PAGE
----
59.21s 0.41s 283% 20.997 53.00s 0.06s 274% 19.364
59.28s 0.44s 303% 19.695 53.11s 0.09s 275% 19.291
59.50s 0.45s 291% 20.545 54.57s 0.07s 272% 20.066
59.62s 0.42s 295% 20.329 53.13s 0.08s 275% 19.283

Size 20000, 8 Threads

LuaJIT       SBCL      
User System % CPU Total User System % CPU Total
61.61s 0.54s 376% 16.514 58.92s 0.07s 367% 16.040
61.83s 0.46s 376% 16.537 58.67s 0.08s 354% 16.557
61.82s 0.47s 375% 16.584 58.68s 0.07s 355% 16.513
61.52s 0.47s 377% 16.433 58.78s 0.07s 356% 16.506
61.76s 0.44s 373% 16.635 58.53s 0.08s 349% 16.765
61.66s 0.48s 371% 16.722 58.69s 0.09s 352% 16.668
61.52s 0.43s 370% 16.738 58.59s 0.08s 352% 16.636
61.86s 0.47s 371% 16.763 58.72s 0.09s 355% 16.530


As far as overall time spent, SBCL and LuaJIT performed the same on this benchmark.

The “User” time and “% CPU” columns are more interesting, though. The Lisp program spends less time executing user code, but also uses less of the CPU. My interpretation of this is that SBCL generates better single threaded code, but the Lisp program’s multi-threading is less efficient than the LuaJIT program.

Static Gists With Lisp

Here’s a Common Lisp function to generate static HTML and CSS from a GitHub Gist URL. The results are printed to standard out, and can be copy/pasted into an HTML document. This is really useful when working in Emacs with a Slime REPL open.

(defun make-static-gist (gist-url) 
  "Retrieve a Gist from GitHub and format it as static CSS and HTML."
  (let* ((nl-string (format nil "~c" #\newline))
         ;; Make sure the url has ".js" on the end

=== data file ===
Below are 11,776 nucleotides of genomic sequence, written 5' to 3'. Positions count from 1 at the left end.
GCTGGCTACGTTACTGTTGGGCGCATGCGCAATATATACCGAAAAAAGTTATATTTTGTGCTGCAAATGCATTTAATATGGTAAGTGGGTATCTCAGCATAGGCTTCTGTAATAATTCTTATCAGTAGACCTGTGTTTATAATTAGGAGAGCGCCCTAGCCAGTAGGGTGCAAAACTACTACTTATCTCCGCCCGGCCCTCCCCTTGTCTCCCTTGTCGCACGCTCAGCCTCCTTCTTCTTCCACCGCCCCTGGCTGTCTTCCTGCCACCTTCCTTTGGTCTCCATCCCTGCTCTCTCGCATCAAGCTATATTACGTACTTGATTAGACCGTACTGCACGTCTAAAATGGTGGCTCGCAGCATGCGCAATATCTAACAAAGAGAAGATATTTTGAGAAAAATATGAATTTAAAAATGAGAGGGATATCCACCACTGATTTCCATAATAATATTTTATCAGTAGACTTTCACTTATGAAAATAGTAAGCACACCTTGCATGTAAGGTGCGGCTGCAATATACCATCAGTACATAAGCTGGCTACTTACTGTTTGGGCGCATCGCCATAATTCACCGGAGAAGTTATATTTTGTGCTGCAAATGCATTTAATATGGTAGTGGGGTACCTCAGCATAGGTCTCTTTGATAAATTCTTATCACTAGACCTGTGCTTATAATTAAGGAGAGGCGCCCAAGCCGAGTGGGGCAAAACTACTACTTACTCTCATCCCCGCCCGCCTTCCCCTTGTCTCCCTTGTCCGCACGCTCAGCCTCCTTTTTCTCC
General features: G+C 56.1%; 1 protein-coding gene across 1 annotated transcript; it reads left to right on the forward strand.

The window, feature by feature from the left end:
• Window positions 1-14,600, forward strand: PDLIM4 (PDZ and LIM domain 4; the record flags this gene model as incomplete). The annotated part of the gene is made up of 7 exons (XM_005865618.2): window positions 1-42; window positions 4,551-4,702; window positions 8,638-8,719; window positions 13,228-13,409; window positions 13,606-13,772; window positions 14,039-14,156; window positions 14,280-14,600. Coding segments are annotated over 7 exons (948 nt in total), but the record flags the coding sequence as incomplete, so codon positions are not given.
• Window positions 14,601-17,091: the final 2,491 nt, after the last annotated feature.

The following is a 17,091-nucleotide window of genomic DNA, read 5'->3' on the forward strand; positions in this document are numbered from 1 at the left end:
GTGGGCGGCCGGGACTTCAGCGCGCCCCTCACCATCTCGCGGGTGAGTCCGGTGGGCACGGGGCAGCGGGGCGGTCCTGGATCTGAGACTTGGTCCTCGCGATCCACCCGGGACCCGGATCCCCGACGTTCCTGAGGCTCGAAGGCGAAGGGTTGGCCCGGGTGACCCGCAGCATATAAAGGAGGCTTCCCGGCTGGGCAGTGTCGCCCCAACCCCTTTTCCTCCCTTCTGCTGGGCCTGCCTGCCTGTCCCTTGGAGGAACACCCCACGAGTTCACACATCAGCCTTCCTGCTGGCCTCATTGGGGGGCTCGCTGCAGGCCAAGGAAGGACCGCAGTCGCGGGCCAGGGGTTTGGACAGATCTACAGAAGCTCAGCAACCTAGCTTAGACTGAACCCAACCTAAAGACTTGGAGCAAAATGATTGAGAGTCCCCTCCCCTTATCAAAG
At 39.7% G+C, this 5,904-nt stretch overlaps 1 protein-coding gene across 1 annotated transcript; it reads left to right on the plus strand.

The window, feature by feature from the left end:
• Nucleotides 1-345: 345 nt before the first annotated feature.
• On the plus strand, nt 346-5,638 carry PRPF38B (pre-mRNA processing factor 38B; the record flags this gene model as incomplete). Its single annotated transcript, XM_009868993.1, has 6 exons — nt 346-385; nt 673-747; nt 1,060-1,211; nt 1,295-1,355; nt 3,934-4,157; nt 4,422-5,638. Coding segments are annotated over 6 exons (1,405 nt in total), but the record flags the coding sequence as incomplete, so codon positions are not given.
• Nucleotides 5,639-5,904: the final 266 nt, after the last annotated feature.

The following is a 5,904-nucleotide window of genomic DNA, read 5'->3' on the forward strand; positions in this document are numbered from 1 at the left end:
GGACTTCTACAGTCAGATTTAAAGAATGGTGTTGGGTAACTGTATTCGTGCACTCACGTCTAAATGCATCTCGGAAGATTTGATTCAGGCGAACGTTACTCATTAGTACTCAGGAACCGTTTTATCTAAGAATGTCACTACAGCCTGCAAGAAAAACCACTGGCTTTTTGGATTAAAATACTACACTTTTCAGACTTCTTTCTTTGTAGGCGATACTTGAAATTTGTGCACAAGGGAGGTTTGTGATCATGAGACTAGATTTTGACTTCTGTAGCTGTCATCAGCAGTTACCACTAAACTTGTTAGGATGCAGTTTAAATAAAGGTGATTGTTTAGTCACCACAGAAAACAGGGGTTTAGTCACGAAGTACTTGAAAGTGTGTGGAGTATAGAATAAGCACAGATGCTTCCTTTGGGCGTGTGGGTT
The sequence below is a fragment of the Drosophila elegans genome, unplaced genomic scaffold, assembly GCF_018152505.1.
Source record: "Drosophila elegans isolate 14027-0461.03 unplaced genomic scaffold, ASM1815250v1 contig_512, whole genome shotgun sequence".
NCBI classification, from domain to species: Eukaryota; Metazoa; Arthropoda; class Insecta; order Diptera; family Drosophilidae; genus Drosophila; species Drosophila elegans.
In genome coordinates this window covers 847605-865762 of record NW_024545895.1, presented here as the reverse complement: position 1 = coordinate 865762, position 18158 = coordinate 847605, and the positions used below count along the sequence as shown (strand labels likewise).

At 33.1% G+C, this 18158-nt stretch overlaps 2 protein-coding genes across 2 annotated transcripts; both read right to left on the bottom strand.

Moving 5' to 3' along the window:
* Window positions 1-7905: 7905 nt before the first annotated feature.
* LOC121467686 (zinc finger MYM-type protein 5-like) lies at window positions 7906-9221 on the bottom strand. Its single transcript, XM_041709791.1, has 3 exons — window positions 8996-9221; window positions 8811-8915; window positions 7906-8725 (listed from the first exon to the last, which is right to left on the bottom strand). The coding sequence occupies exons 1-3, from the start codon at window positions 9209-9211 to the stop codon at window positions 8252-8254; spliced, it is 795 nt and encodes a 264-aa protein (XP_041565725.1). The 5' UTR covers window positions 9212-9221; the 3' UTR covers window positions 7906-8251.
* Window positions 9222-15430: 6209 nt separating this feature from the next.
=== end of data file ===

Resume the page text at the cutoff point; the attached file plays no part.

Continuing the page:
(ending (subseq gist-url (- (length gist-url) 3)))
         (js-url (if (string= ending ".js")
                     (concatenate 'string gist-url ".js")))
         ;; Fetch the embedded gist from GitHub
         (gist-data (drakma:http-request js-url)))
    ;; Read the string data
    (with-input-from-string (strm gist-data)
      (let* (
             ;; Get the CSS link
             (css-html (read-line strm))
             ;; Get the document data
             (doc-part (read-line strm))
             ;; Parse out the CSS URL and fetch it
             ;; 45 is the length of "document.write...",
             ;; 4 is the length of "\");" on the end
             (css-url (subseq css-html 45 (- (length css-html) 4)))
             (style-sheet (drakma:http-request css-url))
             ;; Remove \n and \ from the html
             (escaped-html (subseq doc-part 16 (- (length doc-part) 4)))
             (html-nl (cl-ppcre:regex-replace-all "\\\\n" escaped-html nl-string))
             (raw-html (cl-ppcre:regex-replace-all "\\" html-nl "")))
        ;; Print everything out
        (format t "~a~%" style-sheet)